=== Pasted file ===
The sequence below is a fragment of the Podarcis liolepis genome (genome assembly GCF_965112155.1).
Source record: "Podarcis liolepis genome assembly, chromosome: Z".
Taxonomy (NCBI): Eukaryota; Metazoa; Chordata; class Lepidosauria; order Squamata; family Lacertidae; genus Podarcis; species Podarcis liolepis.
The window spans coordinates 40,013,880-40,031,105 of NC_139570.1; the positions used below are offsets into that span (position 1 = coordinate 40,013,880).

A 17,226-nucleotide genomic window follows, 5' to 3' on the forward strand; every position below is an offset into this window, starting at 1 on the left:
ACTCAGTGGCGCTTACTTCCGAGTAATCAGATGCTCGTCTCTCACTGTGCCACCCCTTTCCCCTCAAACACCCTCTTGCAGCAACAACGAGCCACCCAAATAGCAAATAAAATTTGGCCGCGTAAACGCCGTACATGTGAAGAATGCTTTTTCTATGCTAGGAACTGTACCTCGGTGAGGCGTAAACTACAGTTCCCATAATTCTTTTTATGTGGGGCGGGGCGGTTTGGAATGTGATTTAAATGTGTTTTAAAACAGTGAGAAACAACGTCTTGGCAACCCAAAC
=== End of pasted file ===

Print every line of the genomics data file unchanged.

The sequence below is a fragment of the Podarcis liolepis genome (genome assembly GCF_965112155.1).
Source record: "Podarcis liolepis genome assembly, chromosome: Z".
Taxonomy (NCBI): Eukaryota; Metazoa; Chordata; class Lepidosauria; order Squamata; family Lacertidae; genus Podarcis; species Podarcis liolepis.
The window spans coordinates 40,013,880-40,031,105 of NC_139570.1; the positions used below are offsets into that span (position 1 = coordinate 40,013,880).

A 17,226-nucleotide genomic window follows, 5' to 3' on the forward strand; every position below is an offset into this window, starting at 1 on the left:
ACTCAGTGGCGCTTACTTCCGAGTAATCAGATGCTCGTCTCTCACTGTGCCACCCCTTTCCCCTCAAACACCCTCTTGCAGCAACAACGAGCCACCCAAATAGCAAATAAAATTTGGCCGCGTAAACGCCGTACATGTGAAGAATGCTTTTTCTATGCTAGGAACTGTACCTCGGTGAGGCGTAAACTACAGTTCCCATAATTCTTTTTATGTGGGGCGGGGCGGTTTGGAATGTGATTTAAATGTGTTTTAAAACAGTGAGAAACAACGTCTTGGCAACCCAAAC